Curvy does not mean plus sized
If you need to catch up, the answer to yesterday’s quiz (and part two) is woman A is curviest and now I’m going to tell you why. Actually, I’ll prove it using the least likely of models -that of Courtney Love who is famously thin.
By the way, this all came about because The Sartorialist found himself in hot water over his use of the term “curvy”. It was cause for much ire and outrage on the web. Scott asks:
Is there a minimum degree of curviness to be considered “curvy”?
To which I’d say, yes there is and I’m so glad you asked. The technical definition of curvy refers to a waist-hip differential of .75 . For example, a woman with a 36″ hip is curvy if her waist is 27″ or less. This is a nine inch difference but does not hold true for all dimensions because curvy is relative. It’s math, not opinion. By way of comparison, a hip measure of 46″ is only curvy if her waist is 34.5″ or less, a difference of 11.5″.
Using my photo of Courtney Love, I drew a line to match her waist girth. Then I copied and pasted the exact same line at her bust and hip respectively. You can see there’s quite a difference between her total hip and bust girths as compared to her waist. So, bone thin as she may be, she is -from a technical, industry terminology (but not marketing) standpoint- significantly curvier than your average size 18. It’s too bad that her hat is in the way but the green bar of her waist length hasn’t even reached the midpoint of her opposing breast. I know this is no comparison but I have another one further down using the examples of woman A & B from yesterday.
The reason that plus size patterns are not curvy or are much less curvy is because as a body gains weight, the small depressions of the body fill in and commensurate padding isn’t added to the high points. A useful analogy is illustrated by observing your driveway after a rain. There are little puddles in the low points although the entire surface is wet. As more rain falls, larger sloping depressions fill in further. It isn’t until it floods (morbid obesity) that any low points are completely smoothed over.
Another reason plus size patterns are flatter as opposed to curvier is due to styling. In larger sizes, people’s bodies form rolls of flesh. So while it is possible to draft to emphasize the size and location of rolls, I don’t know anyone who would consider that a feature worth paying for. Most people don’t want that emphasized.
Now here’s the back to back comparison of a thin vs plus sized woman from yesterday’s post. On each respective body, I drew a line at the waist and then copied and pasted the same line over the bust and hips. In the image you can see there’s a significant gap between the thin woman’s waist, hip and bust size. This difference is not as pronounced in the plus sized figure. The bust of the plus sized woman is almost the same as her waist and the hip is only a bit larger than her waist.
True, without measurements we cannot say for certain that the thinner woman is curvy but we can definitely eliminate the plus sized woman from the curvy pool. A basic top pattern for the larger woman will be a trapezoid with waist and hip nearly the same and the pattern for the thinner woman would be an hourglass.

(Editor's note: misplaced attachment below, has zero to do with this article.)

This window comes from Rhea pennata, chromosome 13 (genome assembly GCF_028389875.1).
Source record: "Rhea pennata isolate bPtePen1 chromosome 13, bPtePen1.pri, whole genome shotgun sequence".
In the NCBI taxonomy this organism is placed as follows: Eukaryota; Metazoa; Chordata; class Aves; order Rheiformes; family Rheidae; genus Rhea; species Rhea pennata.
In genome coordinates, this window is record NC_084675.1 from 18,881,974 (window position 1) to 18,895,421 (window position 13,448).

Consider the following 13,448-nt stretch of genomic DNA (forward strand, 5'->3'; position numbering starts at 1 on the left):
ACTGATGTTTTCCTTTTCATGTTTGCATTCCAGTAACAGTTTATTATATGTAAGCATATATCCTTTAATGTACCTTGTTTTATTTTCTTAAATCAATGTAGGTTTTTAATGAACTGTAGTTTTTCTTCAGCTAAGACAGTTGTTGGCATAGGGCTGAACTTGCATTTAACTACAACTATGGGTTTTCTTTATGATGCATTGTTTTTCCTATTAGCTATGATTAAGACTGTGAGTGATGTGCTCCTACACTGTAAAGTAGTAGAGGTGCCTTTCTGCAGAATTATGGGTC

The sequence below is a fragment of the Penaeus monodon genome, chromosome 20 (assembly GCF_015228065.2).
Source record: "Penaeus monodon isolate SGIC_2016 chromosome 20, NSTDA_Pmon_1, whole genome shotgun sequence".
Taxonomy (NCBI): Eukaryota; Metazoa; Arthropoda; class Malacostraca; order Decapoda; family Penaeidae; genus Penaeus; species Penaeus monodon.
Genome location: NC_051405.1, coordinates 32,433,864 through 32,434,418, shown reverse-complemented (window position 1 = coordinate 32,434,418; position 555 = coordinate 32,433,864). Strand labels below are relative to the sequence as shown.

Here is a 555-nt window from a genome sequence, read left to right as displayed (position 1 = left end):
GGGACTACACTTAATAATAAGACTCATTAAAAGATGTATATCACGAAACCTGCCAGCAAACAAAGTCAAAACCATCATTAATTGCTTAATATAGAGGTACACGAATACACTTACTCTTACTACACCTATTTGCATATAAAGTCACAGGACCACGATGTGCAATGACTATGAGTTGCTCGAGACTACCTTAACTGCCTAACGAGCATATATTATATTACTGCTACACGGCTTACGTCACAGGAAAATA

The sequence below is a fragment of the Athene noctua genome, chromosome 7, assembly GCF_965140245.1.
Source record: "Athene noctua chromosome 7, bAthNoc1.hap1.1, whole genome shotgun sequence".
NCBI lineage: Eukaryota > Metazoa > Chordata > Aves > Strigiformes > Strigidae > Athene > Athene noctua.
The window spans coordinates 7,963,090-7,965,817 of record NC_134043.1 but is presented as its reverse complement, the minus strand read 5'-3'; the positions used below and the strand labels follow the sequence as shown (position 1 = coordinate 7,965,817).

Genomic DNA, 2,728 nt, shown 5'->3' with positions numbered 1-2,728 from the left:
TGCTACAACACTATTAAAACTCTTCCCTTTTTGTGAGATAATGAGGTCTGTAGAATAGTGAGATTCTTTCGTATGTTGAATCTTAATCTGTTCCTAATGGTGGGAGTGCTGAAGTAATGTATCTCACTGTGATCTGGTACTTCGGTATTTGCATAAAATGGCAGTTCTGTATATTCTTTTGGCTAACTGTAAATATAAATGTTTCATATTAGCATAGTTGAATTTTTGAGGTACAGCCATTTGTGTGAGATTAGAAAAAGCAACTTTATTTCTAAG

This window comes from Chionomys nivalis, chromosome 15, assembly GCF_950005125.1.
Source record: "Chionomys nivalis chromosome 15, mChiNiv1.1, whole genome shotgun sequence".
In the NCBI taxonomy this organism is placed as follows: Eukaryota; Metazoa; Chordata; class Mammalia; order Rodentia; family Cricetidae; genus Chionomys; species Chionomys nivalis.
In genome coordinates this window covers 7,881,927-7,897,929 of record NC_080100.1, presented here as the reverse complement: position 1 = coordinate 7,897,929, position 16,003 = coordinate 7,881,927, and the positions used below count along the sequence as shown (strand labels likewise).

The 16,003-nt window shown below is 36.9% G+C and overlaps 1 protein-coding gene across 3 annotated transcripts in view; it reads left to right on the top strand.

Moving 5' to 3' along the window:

The curvy-definition disconnect between consumer culture and the apparel industry may become a greater problem over the year to come; new sizing charts are working their way through committee and a dramatic change is the addition of measurements for curvy women. I told a couple of women about it and they became very excited but unfortunately, they assumed it mean plus sized. Curvy sizes will range (within the D5585) from sizes 00-20. Very thin women can be significantly curvier than plus sized because from a technical (pattern) standpoint, patterns for thinner people are significantly curvier than those for plus sizes.
I’m not certain what if any long term trend will result in adoption of the new charts. I only know that you will have to know the difference. Already there are dress forms specific to the curvy body type (I bought one) and in a variety of sizes. Meaning that if you order a curvy form and were expecting a plus sized form, you will be disappointed and it won’t be the vendor’s fault. Likewise, if you ask a pattern maker to use the ASTM dimensions of a curvy size 18 for your patterns, you may be disappointed to learn the waist may be much smaller than you had expected. One thing is clear, the creation of a curvy fit profile means it is likely that pants sized for pear shapes may become more common and it is possible there will be a set aside for this designation at retail. Frankly, I can’t imagine how retailers are going to pitch it.
Slightly off topic: It used to be (has always been) that a simple 8-10 inches was subtracted from the hip measure to arrive at the waist measure across the board but using this .75 equation is more accurate because it is relative to the body in question -which is how we draft patterns.
It is also ironic. I don’t know how many 46″ hipped women have waists that are 11.5″ smaller than their hips but I suspect it is a much smaller market. Meaning, it is less likely that “curvy” women will be wearing patterns drafted using curvy measuring standards.